Drivers are 23 times more likely to be involved in an automobile collision if they are texting while driving. In 2002, almost 12,000 teen drivers between the ages of 15 and 19 years of age were injured due to distracted driving. In order to lessen the impact, Ohio has taken steps to curb distracted driving.
Ohio Revised Code § 4511 now makes it illegal for drivers under the age of 18 to use any electronic wireless communication device while driving in Ohio. This means no texting, e-mailing, talking on a cell phone, bluetooth, bluetooth speakers, Onstar or any similar device, computers, laptops, tablets, playing video games, or using your GPS, unless it is voice operated and hands-free. Drivers are permitted to use a pre-programmed GPS or place emergency calls to law enforcement, hospital, or the fire department. If drivers are caught violating the law, they can face a fine of $150 and a drivers’ license suspension for 60 days. If a second offence occurs, drivers can face a $300 fine and have their license suspended for up to a year.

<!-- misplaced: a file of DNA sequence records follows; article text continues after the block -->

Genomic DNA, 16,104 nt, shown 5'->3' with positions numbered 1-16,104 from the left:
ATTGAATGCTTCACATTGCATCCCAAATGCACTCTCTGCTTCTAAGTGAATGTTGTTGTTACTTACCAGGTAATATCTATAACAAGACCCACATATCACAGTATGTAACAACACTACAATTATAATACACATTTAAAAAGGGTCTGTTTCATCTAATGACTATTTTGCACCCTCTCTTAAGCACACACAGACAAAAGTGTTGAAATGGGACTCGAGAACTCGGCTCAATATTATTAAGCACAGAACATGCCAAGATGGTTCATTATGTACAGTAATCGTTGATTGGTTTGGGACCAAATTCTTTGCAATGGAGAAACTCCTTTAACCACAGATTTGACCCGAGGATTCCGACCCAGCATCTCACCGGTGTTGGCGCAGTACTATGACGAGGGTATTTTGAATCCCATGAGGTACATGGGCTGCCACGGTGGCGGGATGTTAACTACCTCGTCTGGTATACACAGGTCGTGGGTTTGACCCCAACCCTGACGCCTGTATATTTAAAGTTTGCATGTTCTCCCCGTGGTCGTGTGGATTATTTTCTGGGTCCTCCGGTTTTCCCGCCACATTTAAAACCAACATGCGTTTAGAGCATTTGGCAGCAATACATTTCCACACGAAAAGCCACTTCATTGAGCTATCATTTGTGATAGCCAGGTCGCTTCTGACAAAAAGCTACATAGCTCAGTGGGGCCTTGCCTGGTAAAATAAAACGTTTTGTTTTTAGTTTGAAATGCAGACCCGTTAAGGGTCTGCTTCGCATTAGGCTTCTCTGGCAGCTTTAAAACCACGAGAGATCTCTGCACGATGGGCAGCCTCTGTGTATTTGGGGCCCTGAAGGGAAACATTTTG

For adult drivers, it is now illegal to use a hand-held electronic wireless communication device to write, send, or read a text while driving in Ohio. Violators of the law could face a fine of up to $150 and may be charged with a misdemeanor.
This is an important step in keeping Ohio’s roads safe and Beckman Weil Shepardson applauds the Ohio legislature for making safety a priority.